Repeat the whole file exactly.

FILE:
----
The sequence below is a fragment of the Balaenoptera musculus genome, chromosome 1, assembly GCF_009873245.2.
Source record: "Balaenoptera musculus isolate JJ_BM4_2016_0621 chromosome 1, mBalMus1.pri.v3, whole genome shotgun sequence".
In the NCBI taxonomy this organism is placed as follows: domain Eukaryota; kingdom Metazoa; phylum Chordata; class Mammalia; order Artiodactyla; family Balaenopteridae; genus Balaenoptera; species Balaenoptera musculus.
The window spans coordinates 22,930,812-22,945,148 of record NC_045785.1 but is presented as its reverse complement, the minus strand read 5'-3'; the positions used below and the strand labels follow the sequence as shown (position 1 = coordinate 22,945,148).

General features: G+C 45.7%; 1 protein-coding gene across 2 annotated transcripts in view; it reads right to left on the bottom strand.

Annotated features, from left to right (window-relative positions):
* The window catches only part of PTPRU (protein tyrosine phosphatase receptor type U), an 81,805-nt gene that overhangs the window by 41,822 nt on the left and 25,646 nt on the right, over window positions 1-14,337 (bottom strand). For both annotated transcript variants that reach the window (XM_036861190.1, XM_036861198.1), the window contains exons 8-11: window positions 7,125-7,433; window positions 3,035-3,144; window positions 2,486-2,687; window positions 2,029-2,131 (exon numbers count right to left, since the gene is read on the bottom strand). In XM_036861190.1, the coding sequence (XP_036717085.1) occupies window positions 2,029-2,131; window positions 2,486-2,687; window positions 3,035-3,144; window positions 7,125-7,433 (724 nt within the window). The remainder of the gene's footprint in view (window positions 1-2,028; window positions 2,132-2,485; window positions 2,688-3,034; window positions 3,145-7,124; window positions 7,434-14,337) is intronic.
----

The sequence below is a fragment of the Balaenoptera musculus genome, chromosome 1, assembly GCF_009873245.2.
Source record: "Balaenoptera musculus isolate JJ_BM4_2016_0621 chromosome 1, mBalMus1.pri.v3, whole genome shotgun sequence".
In the NCBI taxonomy this organism is placed as follows: domain Eukaryota; kingdom Metazoa; phylum Chordata; class Mammalia; order Artiodactyla; family Balaenopteridae; genus Balaenoptera; species Balaenoptera musculus.
The window spans coordinates 22,930,812-22,945,148 of record NC_045785.1 but is presented as its reverse complement, the minus strand read 5'-3'; the positions used below and the strand labels follow the sequence as shown (position 1 = coordinate 22,945,148).

General features: G+C 45.7%; 1 protein-coding gene across 2 annotated transcripts in view; it reads right to left on the bottom strand.

Annotated features, from left to right (window-relative positions):
* The window catches only part of PTPRU (protein tyrosine phosphatase receptor type U), an 81,805-nt gene that overhangs the window by 41,822 nt on the left and 25,646 nt on the right, over window positions 1-14,337 (bottom strand). For both annotated transcript variants that reach the window (XM_036861190.1, XM_036861198.1), the window contains exons 8-11: window positions 7,125-7,433; window positions 3,035-3,144; window positions 2,486-2,687; window positions 2,029-2,131 (exon numbers count right to left, since the gene is read on the bottom strand). In XM_036861190.1, the coding sequence (XP_036717085.1) occupies window positions 2,029-2,131; window positions 2,486-2,687; window positions 3,035-3,144; window positions 7,125-7,433 (724 nt within the window). The remainder of the gene's footprint in view (window positions 1-2,028; window positions 2,132-2,485; window positions 2,688-3,034; window positions 3,145-7,124; window positions 7,434-14,337) is intronic.